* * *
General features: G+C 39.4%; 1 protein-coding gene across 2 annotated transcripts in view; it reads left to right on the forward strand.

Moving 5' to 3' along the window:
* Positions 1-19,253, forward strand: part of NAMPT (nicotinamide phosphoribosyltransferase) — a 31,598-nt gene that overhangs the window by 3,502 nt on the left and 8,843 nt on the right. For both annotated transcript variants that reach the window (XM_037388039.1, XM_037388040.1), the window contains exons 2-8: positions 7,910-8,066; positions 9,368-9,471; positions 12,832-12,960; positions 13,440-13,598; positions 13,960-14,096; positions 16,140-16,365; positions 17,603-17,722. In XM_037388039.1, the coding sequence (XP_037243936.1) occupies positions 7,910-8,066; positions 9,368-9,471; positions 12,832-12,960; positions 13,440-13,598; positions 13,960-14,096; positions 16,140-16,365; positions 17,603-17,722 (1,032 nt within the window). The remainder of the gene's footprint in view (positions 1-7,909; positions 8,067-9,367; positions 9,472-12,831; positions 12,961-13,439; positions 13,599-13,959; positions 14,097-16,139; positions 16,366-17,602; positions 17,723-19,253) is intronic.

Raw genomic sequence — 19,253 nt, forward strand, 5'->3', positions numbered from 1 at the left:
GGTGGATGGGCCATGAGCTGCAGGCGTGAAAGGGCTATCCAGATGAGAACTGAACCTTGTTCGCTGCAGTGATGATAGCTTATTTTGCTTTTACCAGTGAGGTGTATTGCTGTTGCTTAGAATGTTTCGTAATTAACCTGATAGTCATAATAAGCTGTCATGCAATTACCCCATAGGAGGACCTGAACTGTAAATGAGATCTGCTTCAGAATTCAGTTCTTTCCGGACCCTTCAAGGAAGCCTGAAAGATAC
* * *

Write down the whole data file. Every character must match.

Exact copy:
General features: G+C 39.4%; 1 protein-coding gene across 2 annotated transcripts in view; it reads left to right on the forward strand.

Moving 5' to 3' along the window:
* Positions 1-19,253, forward strand: part of NAMPT (nicotinamide phosphoribosyltransferase) — a 31,598-nt gene that overhangs the window by 3,502 nt on the left and 8,843 nt on the right. For both annotated transcript variants that reach the window (XM_037388039.1, XM_037388040.1), the window contains exons 2-8: positions 7,910-8,066; positions 9,368-9,471; positions 12,832-12,960; positions 13,440-13,598; positions 13,960-14,096; positions 16,140-16,365; positions 17,603-17,722. In XM_037388039.1, the coding sequence (XP_037243936.1) occupies positions 7,910-8,066; positions 9,368-9,471; positions 12,832-12,960; positions 13,440-13,598; positions 13,960-14,096; positions 16,140-16,365; positions 17,603-17,722 (1,032 nt within the window). The remainder of the gene's footprint in view (positions 1-7,909; positions 8,067-9,367; positions 9,472-12,831; positions 12,961-13,439; positions 13,599-13,959; positions 14,097-16,139; positions 16,366-17,602; positions 17,723-19,253) is intronic.

Raw genomic sequence — 19,253 nt, forward strand, 5'->3', positions numbered from 1 at the left:
GGTGGATGGGCCATGAGCTGCAGGCGTGAAAGGGCTATCCAGATGAGAACTGAACCTTGTTCGCTGCAGTGATGATAGCTTATTTTGCTTTTACCAGTGAGGTGTATTGCTGTTGCTTAGAATGTTTCGTAATTAACCTGATAGTCATAATAAGCTGTCATGCAATTACCCCATAGGAGGACCTGAACTGTAAATGAGATCTGCTTCAGAATTCAGTTCTTTCCGGACCCTTCAAGGAAGCCTGAAAGATAC